Article | Open Access | Published:

Level Anticrossing of Impurity States in Semiconductor Nanocrystals

Scientific Reports volume 4, Article number: 6917 (2014) | Download Citation

Abstract

The size dependence of the quantized energies of elementary excitations is an essential feature of quantum nanostructures, underlying most of their applications in science and technology. Here we report on a fundamental property of impurity states in semiconductor nanocrystals that appears to have been overlooked—the anticrossing of energy levels exhibiting different size dependencies. We show that this property is inherent to the energy spectra of charge carriers whose spatial motion is simultaneously affected by the Coulomb potential of the impurity ion and the confining potential of the nanocrystal. The coupling of impurity states, which leads to the anticrossing, can be induced by interactions with elementary excitations residing inside the nanocrystal or an external electromagnetic field. We formulate physical conditions that allow a straightforward interpretation of level anticrossings in the nanocrystal energy spectrum and an accurate estimation of the states' coupling strength.

Introduction

Colloidal semiconductor nanocrystals, also known as quantum dots, have unique optical and electronic properties that are controlled by their size, shape and chemical composition1,2,3,4,5. Doping of nanocrystals with impurity atoms or ions is another method of tuning their physical properties, giving rise to many useful optical phenomena6,7,8,9. The presence of various impurities in semiconductor nanocrystals is responsible e.g. for the Stark effect10, the spin Hall effect11, the Kondo effect12, giant Zeeman splitting13, and light-induced spontaneous magnetization14. This provides the basis for applications of semiconductor nanocrystals in nanodevices such as transistors15,16, light-emitting diodes17, bioimaging labels18, chemical sensors19, solar cells20 and spintronic devices21.

There are several methods of doping nanocrystals based on two different fabrication strategies: nucleation doping and growth doping22,23. Nucleation doping is realized by mixing the dopant and host precursor during nanocrystal formation24, whereas the growth-doping strategy requires absorption of dopant precursors by the nanocrystal surface, followed by encapsulation of the precursors through overgrowth of an isocrystalline or heterocrystalline shell. The radial position of impurities inside a semiconductor nanocrystal can be controlled by adding the precursors at different stages of the nanocrystal formation25. This control can be performed with angstrom precision, enabling extremely fine tuning of the optical and magnetic properties of the nanocrystals26.

Nanocrystal impurities are studied theoretically using two major approaches, based on the effective mass approximation. The first approach, relying on an exact solution of the Schrödinger equation for a given confining potential, yields the impurity's wave functions and energy spectrum in quadratures27,28,29. The second technique, employing the variational method, allows one to find an approximate solution to the Schrödinger equation as a linear sum of the exact wave functions corresponding to the nanocrystals with and without an impurity30,31. Most of the theoretical work based on the effective mass approximation is devoted to studies of size dependencies of the energy levels and binding energies of impurity states in simple nanocrystals27,29,32. A few were focused on modifications of energy spectrum by external electric and magnetic fields33,34, multilayer nanocrystals with different numbers of shells35,36, and nanocrystals with off-center impurities37,38.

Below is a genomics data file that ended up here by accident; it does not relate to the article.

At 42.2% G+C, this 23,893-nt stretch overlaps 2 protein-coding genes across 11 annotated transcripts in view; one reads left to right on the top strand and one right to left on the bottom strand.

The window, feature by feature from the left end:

Since most of the optical properties of doped nanostructures strongly depend on their size, the study of the size dependencies of nanostructure impurity levels is a problem of both fundamental and applied significance. Precise, yet rather complex and time-consuming methods of single quantum-dot spectroscopy39,40,41 allows one to resolve this problem experimentally. In this paper, we theoretically show that the simultaneous exposure of charge carriers to the Coulomb and confining potentials results in two different contributions to the size dependence of the nanocrystal energy spectrum. The confining potential ceases to determine the structure of the spectrum with an increase of the nanocrystal size while the Coulomb potential starts to dominate. As a consequence, the energies of some impurity states can accidentally coincide in nanocrystals of a particular size. By examining the ordering of the energy levels for two limiting cases of small and large spherical nanocrystals, we show that this accidental degeneracy is inherent to doped nanocrystals regardless of their shape and composition. The degeneracy is removed by any interaction between the degenerate states, leading to the anticrossings in the size dependencies of the respective energy levels. Using an illustrative example of electron–phonon interaction, we show how the accidental degeneracy is removed and identify which anticrossings are easiest to interpret experimentally. We also discuss which anticrossings are convenient to use for the estimation of interaction strengths in semiconductor nanocrystals.

Results

Energy spectrum of hydrogenic impurity

Consider a donor hydrogenic impurity in a spherical semiconductor nanocrystal of radius R, as shown in Fig. 1(a). The impurity comprises a positive ion of charge Ze, which is located at the nanocrystal center and coupled through the Coulomb interaction to an electron of charge −e and effective mass me. By assuming that the nanocrystal boundary is impenetrable to the electron, one can find the wave functions and energy spectrum of the impurity from the Schrödinger equation in which the confining potential is given by with α = Ze2/ε0 and ε0 being the low-frequency permittivity of the nanocrystal.

Figure 1
Figure 1

(a) Donor impurity at the center of spherical semiconductor nanocrystal of radius R; energy spectra of (b) donor impurity for R = 9 rB, (c) infinitely high spherical potential well without an impurity, and (d) hydrogen-like atom; and size dependencies of energies of (e) first excited and (f) higher impurity states. Dash-dotted curve in (e) is the energy of the lowest state in the potential well.